Phoenix Public Works wants to build a remanufacturing mill to process difficult-to-recycle plastic products that can be repurposed into other plastic products.
The bid for the new facility came just six months after China raised its standards for the quality of plastic it accepts for processing, in an effort to clean up the country’s own environment. As a result, manufacturers are using more fresh fiber and resins and less recycled material, according to Resource Recycling.
Americans recycle nearly 68 million tons of solid waste each year, and plastic makes up more than three percent of that, according to the Environmental Protection Agency. About one third of all recycled material in the U.S. is shipped to China for processing and remanufacturing. Now that China is changing its policies, U.S. cities are looking for new ways to use resources and keep landfills from overflowing.
“Encouraging a mill or company to create a solution to process recycled plastics locally not only promotes a circular economy, but also ensures Phoenix residents will have a reliable market for all plastics put in the blue (recycling) bin,” said Rick Peters, deputy director of Phoenix Public Works Diversion Disposal.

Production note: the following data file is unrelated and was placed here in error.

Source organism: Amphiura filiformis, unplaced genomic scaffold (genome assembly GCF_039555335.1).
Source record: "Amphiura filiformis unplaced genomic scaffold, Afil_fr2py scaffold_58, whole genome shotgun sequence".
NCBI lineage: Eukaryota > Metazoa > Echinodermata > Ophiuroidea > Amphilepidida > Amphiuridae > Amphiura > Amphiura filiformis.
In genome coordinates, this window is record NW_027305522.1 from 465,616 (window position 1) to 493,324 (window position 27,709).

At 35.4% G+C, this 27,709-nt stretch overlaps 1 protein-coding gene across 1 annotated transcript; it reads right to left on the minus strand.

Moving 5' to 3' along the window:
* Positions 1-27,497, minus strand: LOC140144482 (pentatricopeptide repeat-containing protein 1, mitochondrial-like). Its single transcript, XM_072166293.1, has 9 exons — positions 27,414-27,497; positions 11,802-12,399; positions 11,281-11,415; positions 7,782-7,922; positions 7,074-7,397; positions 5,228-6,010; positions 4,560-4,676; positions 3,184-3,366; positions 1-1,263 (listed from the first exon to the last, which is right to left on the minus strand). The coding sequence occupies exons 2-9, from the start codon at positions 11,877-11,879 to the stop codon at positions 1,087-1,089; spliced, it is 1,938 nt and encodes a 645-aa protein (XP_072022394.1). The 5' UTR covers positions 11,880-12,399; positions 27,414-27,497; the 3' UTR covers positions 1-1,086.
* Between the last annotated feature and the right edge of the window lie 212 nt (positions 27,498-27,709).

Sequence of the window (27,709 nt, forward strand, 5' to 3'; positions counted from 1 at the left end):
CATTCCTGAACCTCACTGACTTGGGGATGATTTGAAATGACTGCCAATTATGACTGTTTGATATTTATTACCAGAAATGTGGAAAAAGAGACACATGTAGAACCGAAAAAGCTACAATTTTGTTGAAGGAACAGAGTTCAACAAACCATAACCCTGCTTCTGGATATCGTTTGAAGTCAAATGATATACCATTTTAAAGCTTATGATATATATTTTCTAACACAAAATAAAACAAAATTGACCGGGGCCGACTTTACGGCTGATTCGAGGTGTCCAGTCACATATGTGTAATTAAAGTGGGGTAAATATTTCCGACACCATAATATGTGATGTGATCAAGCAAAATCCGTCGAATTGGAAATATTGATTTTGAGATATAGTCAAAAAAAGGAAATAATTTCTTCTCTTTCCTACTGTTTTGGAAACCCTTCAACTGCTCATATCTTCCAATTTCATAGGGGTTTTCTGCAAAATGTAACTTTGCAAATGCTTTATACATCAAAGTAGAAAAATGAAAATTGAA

City of Phoenix put out a plastics request for proposal (RFP) intended to create a local market demand for plastics number three through seven. An RFP is a document where an agency — in this case, the City of Phoenix — asks companies to submit proposals, usually through a bidding process, to complete a requested specialty service. Plastics three to seven include foam cups, takeout containers, plastic bags, stretchy plastic film, chip bags and candy wrappers.
“While we are in the early stages of evaluating the request for proposal responses, we expect the winning processor will also supplement what is already in our blue recycling containers with a separate program to collect,” Peters said.
Phoenix has a Resource Innovation Campus (RIC) at the 27th Avenue Transfer Station, which has plenty of room for a processing and production facility.
“Having a local mill, production facility or some type of solution for our plastics #3-7 is consistent with our Reimagine Phoenix initiative to achieve 40 percent diversion by 2020,” Peters said. Such a facility could be initially expected to divert about 2,000 tons of plastic waste annually, “but that number has the potential to be higher,” he said.
There are other plants that process these plastics in the United States, but bringing one to the RIC in Phoenix would be a first for Arizona. Phoenix Public Works hopes the facility could be a regional outlet for these plastics that could support the rest of Arizona and bordering states. It is too early to gauge the financial impact, but a production facility is expected to have a positive impact on the state economy, Peters said.
“We view the RFP as the important first step,” Peters said. “Our objective is to identify a company to locate in Phoenix that is the best overall fit for the city.”